Geopolitically, Europe is increasingly cohesive, with the positive outcome of the French election there are now realistic hopes of positive reform moving forwards. However, potential flashpoints in the Middle East and North Korea remind us that risks remain. The Chinese have made little demonstrable progress on their debt problem and it is hard to see any real reform ahead of the Party Congress in November. That said, the immediate horizon looks clear.
Europe and Asia are attractive on a relative basis, and Emerging Markets remain interesting. As ever, we remain focussed on stock specifics. It is still possible to find companies whose ability to generate superior profits is undervalued and the ever-changing world of technology continues to provide us with developments to play.
Despite a seemingly more benign backdrop, investors need to remain vigilant. Volatility remains low and this can breed complacency from a risk management perspective. Under the surface the market remains rotational. Capital preservation should remain a top priority for investors over the next 12 months, as it is for me.
Catherine Yeung, Investment Director
The fundamentals of China’s economy are positive for the long term, which supports investment sentiment in the market. The inclusion of Chinese A-shares in the MSCI Emerging Markets Index marks another milestone of the internationalisation of Chinese equities as their capital market becomes more attractive for global asset managers.
Investors should also keep an eye on China’s long-term strengths derived from its demographics. The abundant supply of college graduates will drive a rapid development of innovative products and services, which will encourage China’s transformation from ‘the world’s factory’ towards an ‘innovation hub’. There are promising prospects for companies with outstanding innovative capabilities and products across the consumer-related, services and industrial sectors, to drive growth over the next decade.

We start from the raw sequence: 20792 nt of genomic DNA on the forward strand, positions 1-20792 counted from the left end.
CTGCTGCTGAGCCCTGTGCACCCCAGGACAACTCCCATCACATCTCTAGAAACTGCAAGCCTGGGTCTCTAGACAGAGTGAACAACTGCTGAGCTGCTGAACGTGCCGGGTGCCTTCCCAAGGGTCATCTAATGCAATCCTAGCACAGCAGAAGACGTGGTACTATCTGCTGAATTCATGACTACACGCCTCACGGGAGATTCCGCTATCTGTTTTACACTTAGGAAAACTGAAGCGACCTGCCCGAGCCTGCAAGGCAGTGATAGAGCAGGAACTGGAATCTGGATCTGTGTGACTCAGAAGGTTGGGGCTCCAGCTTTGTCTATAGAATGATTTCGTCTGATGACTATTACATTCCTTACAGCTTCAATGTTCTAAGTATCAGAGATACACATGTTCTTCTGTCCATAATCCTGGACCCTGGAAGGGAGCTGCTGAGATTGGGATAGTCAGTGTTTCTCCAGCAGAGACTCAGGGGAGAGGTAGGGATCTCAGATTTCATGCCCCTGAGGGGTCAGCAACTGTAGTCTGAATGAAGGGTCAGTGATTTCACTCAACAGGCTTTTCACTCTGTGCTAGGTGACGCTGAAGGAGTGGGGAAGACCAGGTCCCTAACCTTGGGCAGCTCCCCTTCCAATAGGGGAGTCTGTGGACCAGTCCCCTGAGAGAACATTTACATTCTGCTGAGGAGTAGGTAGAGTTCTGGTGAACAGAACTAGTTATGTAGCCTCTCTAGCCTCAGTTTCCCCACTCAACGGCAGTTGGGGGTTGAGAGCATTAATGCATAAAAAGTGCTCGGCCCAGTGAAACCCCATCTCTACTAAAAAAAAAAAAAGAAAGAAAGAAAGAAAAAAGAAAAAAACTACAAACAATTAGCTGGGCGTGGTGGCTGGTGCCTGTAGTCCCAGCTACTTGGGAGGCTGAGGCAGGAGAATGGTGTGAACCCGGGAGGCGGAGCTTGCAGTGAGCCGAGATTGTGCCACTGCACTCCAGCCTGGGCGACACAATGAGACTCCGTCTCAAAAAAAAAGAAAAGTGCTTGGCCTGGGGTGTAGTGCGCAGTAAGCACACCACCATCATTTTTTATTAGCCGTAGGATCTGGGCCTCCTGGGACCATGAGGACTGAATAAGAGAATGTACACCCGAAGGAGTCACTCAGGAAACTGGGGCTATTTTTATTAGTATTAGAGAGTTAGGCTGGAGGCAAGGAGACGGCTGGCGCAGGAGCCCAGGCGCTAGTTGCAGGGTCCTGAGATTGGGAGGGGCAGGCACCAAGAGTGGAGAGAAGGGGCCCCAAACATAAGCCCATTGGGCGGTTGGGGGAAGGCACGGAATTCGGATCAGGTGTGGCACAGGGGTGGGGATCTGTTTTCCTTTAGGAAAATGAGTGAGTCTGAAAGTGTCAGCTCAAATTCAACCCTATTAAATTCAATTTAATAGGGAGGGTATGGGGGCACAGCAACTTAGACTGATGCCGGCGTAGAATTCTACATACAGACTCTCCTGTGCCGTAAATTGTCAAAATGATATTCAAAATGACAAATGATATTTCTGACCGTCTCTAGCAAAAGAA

Within Japan, the sectors that we think look attractive are IT and consumer-related. With an ageing population and shrinking labour force, automation is likely to gain prominence. IT spending in the small & medium enterprise space is lagging behind large corporates, and has the potential to rise in the phase of industrial automation.
On 1 July 2017, India rolled out its ambition tax reform called the Goods and Services Tax (GST). The GST aims to economically unify the country under a single nation-wide indirect tax system. Up until now, each of the country’s 29 states and 7 union territories were imposing their own set of taxes and levies. A reform of such large scale is unprecedented for India and is expected to create short term disruptions, but it reflects the government’s positive intent and its ability to take bold policy decisions.
While GST may create some disruptions over the short term, it will help reduce logistic costs, enhance ease of doing business, simplify the way taxation is administered and increase the tax base of the country over the long term. Note that India’s tax to GDP ratio of 17% is much lower than the emerging market average of 21% and the OECD average of 34%.
From a positioning perspective, we haven’t made any significant changes; India continues to be a stock picker’s market due to wide disparities in valuation, earnings prospects and balance sheet quality.